Tech

Alphabet Health Unit Founder Exits as Company Targets Commercial Uses

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Verily Life Sciences, a healthcare unit of

Alphabet Inc.,


GOOG 2.16%

said founder and Chief Executive Officer Andy Conrad would be replaced in the top role, as the company attempts to find commercial uses for its wide-ranging project portfolio.

Stephen Gillett, the current president of Verily, will succeed Mr. Conrad as CEO in January next year, with Mr. Conrad becoming executive chairman. Alphabet led a $1 billion round of new funding in the company with other investors, Verily said Friday in a statement announcing the leadership changes.

Verily is attempting to streamline a sprawling portfolio roughly seven years after spinning out of Google’s X moonshots division under the leadership of Mr. Conrad, a well-known geneticist.

The company has focused much of its efforts on making healthcare personalized to individual patients. In January, it announced a partnership with the skin care and cosmetics company

L’Oréal SA

to explore creating online health services using artificial intelligence.

Other Verily projects include a virtual diabetes clinic, an online program for connecting research participants to clinical studies and an insurance offering backed by

Swiss Re Ltd.

In an email to employees, Mr. Conrad said he wanted to spend more time on scientific projects, in addition to “seeing customers and partners and charting a path toward our independence.”

“As you all know, we are working to position Verily to win and concentrating our efforts on fewer programs,” Mr. Conrad wrote in the email. “Reallocating resources to fewer projects should increase productivity and the pace of advancement of these programs.”

Mr. Gillett, a former executive at

Best Buy Co.

and

Starbucks Corp.

, joined Verily as an adviser in 2020. He previously led Chronicle, a cybersecurity company that began as part of X before eventually joining Google’s cloud computing division.

In a separate email to employees, Mr. Gillett said the company had a “strong plan for the rest of the year that I believe will put us in a formidable operating position for 2023 and beyond.”

Verily has also hired McKinsey & Co. and Innosight to do consulting work, according to a company spokesperson. Innosight and McKinsey didn’t immediately respond to requests for comment.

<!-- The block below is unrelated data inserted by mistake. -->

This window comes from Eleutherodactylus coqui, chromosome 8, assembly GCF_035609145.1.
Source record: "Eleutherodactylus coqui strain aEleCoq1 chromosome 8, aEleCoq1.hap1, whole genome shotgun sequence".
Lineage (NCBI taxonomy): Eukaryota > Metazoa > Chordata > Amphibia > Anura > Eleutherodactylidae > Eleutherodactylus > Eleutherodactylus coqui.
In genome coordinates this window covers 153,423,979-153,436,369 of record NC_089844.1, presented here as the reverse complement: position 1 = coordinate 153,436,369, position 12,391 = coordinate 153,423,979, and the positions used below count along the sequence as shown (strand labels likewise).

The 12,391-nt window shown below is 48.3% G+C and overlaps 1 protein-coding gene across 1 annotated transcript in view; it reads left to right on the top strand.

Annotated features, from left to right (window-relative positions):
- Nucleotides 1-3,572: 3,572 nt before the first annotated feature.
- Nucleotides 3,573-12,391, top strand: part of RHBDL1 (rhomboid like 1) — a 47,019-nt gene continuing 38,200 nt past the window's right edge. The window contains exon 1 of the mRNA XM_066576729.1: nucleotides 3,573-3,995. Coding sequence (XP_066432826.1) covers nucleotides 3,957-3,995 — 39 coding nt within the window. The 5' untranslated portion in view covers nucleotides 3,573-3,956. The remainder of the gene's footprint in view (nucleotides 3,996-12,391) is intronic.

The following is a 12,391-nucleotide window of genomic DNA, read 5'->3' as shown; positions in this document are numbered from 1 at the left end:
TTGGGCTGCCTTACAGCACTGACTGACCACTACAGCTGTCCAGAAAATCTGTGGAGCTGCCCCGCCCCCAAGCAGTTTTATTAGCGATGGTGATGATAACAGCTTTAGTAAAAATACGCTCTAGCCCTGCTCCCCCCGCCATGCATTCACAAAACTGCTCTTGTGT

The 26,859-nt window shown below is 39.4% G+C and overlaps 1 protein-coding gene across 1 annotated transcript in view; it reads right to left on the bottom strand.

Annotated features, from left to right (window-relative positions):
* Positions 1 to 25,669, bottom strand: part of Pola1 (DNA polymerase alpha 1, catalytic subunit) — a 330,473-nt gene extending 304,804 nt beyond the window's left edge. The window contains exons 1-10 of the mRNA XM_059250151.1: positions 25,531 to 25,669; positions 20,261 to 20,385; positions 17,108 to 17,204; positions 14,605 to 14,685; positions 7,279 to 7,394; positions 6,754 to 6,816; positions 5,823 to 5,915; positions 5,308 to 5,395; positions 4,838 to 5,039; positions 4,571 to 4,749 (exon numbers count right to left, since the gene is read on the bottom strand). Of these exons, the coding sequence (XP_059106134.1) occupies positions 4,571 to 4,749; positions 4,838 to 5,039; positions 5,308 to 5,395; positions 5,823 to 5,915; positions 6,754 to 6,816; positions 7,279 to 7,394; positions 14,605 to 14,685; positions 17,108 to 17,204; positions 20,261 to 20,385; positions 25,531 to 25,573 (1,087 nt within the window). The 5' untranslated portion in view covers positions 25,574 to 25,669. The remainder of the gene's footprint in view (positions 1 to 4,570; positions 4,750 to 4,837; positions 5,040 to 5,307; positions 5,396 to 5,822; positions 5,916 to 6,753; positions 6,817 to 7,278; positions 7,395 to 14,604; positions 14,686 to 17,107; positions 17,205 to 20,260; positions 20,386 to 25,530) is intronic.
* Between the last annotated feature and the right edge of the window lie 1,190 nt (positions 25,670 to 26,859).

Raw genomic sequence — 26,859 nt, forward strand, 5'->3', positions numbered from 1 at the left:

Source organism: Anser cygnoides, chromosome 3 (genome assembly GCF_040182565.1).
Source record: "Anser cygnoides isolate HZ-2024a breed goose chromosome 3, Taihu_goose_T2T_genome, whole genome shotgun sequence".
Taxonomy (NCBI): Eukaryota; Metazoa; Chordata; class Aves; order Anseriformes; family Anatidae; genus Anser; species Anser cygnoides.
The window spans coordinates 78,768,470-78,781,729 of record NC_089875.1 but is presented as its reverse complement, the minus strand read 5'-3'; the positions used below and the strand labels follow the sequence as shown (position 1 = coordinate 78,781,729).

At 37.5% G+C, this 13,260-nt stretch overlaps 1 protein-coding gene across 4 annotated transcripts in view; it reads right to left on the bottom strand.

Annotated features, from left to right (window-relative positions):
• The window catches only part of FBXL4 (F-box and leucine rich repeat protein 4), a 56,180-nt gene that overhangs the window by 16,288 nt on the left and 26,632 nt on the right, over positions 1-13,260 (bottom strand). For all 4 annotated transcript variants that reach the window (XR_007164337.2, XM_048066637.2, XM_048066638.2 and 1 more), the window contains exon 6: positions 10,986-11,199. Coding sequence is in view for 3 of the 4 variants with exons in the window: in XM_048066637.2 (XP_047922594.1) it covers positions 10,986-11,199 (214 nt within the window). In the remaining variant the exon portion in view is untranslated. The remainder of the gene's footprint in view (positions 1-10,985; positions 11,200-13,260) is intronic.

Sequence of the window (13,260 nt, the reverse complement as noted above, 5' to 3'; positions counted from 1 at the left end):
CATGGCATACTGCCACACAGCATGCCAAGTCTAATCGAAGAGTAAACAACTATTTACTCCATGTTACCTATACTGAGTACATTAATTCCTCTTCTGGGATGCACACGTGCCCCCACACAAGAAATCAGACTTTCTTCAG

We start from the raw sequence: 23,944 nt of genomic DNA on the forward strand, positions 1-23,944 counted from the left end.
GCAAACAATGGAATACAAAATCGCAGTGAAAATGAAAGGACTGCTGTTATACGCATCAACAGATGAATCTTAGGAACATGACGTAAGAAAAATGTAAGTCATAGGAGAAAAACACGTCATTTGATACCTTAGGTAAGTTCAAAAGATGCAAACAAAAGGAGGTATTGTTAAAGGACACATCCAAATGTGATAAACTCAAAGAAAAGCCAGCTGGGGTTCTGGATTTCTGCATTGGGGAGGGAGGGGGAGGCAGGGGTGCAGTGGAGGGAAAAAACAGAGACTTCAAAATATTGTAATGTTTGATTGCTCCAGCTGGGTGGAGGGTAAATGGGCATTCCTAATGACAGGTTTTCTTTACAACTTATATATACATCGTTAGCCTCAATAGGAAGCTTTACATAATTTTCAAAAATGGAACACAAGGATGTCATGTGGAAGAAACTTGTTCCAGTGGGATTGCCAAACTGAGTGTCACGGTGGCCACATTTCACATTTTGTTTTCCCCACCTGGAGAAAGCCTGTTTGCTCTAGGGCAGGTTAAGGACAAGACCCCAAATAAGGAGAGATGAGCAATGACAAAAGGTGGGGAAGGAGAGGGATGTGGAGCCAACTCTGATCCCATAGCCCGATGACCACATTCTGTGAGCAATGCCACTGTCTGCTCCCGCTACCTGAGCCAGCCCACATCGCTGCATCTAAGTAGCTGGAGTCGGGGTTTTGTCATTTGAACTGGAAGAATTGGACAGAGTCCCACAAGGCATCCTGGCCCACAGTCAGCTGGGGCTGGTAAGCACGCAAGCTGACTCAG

Since spinning out of Google in 2015, Verily has raised billions of dollars from Alphabet and other investors, becoming one of the parent company’s largest so-called Other Bets along with the self-driving car company Waymo.

At the beginning of the coronavirus pandemic, a Verily website designed to direct potentially infected patients to testing facilities in the San Francisco Bay Area quickly became overwhelmed by demand after receiving promotion from the White House.

Alphabet executives have pushed Other Bets to raise money from outside investors in recent years, lightening the burden of the parent company to finance more speculative technology projects.

Other Bets recorded $1.7 billion in operating losses in the second quarter this year on revenue of $193 million, which the company said mostly came from the sale of health technology and internet services.

The private-equity firm Silver Lake, Singaporean fund Temasek and Ontario Teachers’ Pension Plan participated in Verily’s most recent previous round of financing in December 2020, which raised $700 million. A Verily spokesperson declined to name other investors in the most recent financing.

Verily also said Chief Financial Officer

Deepak Ahuja

will leave for another role at the end of this month while remaining an adviser to the company.

Write to Miles Kruppa at [email protected]

Copyright ©2022 Dow Jones & Company, Inc. All Rights Reserved. 87990cbe856818d5eddac44c7b1cdeb8

Appeared in the September 10, 2022, print edition as ‘Alphabet’s Verily Unit To Change Leadership.’

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